My father’s garden is lush and tropical. He lives in a tucked-away little town on the Hilo side of the Big Island of Hawai’i called Pahoa. It’s on the rainy side of the island. His driveway is long and narrow. It cuts a slice of paradise through a domestic jungle replete with anthuriums, hibiscus, giant ferns, plumeria, flame red ginger, lilikoi trees and low leaning palms. I came to visit him and my cousin for two weeks.
Ever the exerciser, I saw an opportunity for an outdoor gym amidst this tropical delight of his garden. His driveway became my linear track. I was graced not only by the intoxicating fragrances of the Islands but also by the sounds of Hawai’i, birdsongs whose notes and melodies all seemed to begin with a “K” or an “L” or an “M” or a “P” just like the melifluous names of the islands, the flowers, the mountains and the towns . . . Kaua’i, Kilauea, Kanapali, Lana’i, Maile, Mauna Loa, Pikake, Poipu, Pahoa . . . I was up each morning at 6:00 o’clock. I like to be alone with the world for awhile before anyone else is up. It was delightfully cool and fresh in the early hours, in between the nightly rain and the daily rain.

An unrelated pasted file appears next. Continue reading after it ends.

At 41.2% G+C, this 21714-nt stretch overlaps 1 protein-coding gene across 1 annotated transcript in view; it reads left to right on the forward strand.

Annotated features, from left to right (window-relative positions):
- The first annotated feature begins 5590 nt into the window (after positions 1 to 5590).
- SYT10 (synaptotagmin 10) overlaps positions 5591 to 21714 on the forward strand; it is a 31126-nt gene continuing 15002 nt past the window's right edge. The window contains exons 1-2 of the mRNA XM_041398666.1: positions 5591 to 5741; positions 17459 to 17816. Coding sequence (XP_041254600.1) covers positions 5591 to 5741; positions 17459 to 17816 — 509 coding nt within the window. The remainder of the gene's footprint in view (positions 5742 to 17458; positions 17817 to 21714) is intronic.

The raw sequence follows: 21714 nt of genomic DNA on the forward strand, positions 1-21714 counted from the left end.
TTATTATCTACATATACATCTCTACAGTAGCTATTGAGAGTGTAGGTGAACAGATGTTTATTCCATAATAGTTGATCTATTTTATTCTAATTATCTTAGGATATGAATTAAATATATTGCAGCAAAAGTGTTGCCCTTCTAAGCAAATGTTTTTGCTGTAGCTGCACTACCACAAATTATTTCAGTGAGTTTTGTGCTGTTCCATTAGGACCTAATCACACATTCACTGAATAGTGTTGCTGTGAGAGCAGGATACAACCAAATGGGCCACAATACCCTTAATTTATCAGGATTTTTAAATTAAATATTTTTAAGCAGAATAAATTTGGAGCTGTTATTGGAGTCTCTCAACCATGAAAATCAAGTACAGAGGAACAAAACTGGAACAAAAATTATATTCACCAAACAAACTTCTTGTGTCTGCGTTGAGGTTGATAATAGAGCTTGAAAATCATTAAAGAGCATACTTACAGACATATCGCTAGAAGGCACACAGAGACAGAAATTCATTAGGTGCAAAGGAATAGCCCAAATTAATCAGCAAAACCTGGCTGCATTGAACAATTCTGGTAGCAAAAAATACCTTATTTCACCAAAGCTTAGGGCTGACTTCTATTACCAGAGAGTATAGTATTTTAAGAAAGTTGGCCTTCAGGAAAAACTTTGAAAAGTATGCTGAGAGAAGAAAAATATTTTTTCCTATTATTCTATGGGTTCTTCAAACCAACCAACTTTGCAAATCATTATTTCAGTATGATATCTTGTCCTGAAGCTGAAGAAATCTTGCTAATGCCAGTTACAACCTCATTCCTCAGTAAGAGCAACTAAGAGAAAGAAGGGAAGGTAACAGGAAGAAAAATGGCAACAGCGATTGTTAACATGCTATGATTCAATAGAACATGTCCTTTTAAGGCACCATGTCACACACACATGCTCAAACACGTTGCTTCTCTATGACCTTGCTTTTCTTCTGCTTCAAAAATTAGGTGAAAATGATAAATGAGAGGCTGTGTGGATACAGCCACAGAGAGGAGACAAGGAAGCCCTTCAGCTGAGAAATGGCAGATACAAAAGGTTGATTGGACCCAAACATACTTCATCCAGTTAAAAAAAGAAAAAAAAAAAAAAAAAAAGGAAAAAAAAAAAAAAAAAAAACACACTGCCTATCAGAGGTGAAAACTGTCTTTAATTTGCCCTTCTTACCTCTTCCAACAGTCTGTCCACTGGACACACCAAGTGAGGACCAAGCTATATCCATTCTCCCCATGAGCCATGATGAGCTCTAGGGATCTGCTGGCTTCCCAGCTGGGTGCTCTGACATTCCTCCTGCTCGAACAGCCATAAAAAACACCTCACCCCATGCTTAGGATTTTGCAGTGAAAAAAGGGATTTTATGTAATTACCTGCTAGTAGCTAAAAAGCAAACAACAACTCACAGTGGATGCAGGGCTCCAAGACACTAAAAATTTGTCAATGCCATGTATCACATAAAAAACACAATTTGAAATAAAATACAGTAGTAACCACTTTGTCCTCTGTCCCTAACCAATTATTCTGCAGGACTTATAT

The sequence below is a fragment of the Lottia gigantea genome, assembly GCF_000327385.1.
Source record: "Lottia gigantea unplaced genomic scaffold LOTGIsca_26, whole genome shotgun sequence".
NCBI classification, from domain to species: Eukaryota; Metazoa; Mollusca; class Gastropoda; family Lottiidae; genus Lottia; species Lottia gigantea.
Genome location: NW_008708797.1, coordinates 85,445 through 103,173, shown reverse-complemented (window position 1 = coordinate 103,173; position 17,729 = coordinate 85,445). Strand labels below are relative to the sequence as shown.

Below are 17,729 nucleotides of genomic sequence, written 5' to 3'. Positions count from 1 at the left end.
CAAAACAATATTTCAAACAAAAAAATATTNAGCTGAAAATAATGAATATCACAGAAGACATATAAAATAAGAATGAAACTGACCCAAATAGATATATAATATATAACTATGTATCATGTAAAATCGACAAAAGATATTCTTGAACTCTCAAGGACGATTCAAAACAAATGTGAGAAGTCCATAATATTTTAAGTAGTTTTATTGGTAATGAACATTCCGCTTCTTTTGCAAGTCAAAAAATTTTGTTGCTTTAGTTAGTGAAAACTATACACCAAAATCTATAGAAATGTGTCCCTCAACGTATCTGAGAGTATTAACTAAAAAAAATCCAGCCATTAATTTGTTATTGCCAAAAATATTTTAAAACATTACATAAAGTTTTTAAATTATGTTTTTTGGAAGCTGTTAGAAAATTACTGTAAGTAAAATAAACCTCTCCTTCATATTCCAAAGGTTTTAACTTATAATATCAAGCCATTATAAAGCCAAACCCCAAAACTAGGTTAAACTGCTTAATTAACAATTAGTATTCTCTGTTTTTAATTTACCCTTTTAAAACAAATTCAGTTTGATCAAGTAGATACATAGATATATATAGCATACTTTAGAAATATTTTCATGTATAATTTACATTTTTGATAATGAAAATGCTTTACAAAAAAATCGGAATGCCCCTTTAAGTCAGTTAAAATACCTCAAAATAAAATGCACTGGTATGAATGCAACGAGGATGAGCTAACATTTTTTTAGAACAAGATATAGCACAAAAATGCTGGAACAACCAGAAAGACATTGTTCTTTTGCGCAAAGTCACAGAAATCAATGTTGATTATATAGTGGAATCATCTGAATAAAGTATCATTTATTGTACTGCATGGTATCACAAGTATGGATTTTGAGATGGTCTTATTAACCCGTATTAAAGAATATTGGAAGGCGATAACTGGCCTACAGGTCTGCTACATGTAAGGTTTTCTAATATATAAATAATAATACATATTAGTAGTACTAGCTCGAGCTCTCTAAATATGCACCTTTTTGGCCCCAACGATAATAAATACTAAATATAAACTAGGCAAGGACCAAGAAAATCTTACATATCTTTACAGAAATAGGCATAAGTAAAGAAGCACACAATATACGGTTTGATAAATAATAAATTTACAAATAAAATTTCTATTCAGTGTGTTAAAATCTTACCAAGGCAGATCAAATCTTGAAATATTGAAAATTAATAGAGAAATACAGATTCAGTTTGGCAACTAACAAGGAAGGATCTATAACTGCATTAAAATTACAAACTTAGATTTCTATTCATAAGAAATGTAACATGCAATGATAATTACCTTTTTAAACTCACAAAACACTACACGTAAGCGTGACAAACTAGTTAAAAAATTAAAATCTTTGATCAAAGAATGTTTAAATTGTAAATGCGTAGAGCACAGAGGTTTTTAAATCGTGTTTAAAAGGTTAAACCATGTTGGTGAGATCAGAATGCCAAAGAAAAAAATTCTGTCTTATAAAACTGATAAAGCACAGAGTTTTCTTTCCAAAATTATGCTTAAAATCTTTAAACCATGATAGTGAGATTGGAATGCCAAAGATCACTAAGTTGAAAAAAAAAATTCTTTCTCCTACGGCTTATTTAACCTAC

As I ran out and back on my first morning, I spied a small papaya tree, one of its gifts hanging just within reach, ripe and ready to be plucked for breakfast. Along the way, I also spotted a flat rock. Having taught STEP aerobics for years, I transformed that rock, about the height of a Rebok STEP with two risers, into my own “Rebok Rock.” And so my outdoor gym, my tropical work-out, was born.
As evening fell each day, so did more rain. We ate dinner every night in the garden under the covered deck as we listened to the roaring rain on the corrugated roof and it, too, became an integral part of the Hawaiian melody that had begun with my first morning run. Dusk also heralded the arrival of the Coqui, pronounced “ko-KEE,” little tree frogs that were transported to the Big Island accidentally from the Caribbean via a plant and named for the sound they make. By the time it was dark, hundreds, perhaps thousands of ko-KEE’s had joined in the chorus that has been described here on the Big Island as sounding like “crickets with microphones.” They sing their song from dusk to dawn non-stop. As I lay in bed each night listening to the little critters, sure enough, they were croaking “ko-KEE,” “ko-KEE.” They have become Hawaii’s own nocturne, their “music of the night.” Some like them. Some don’t. I did.
My time here is over. It was a time for us to remember, a time to laugh, a time to reflect, a time to find joy and peace. It was a time to spend time with my father, to ponder awhile on times past and to lock these last days away for all time–these days in my father’s house. In my father’s garden.
Yours in fitness,
Olivia C. Rossi, RN, MSN
Cerified Exercise Specialist, ACSM
Certified Personal Trainer, ACSM
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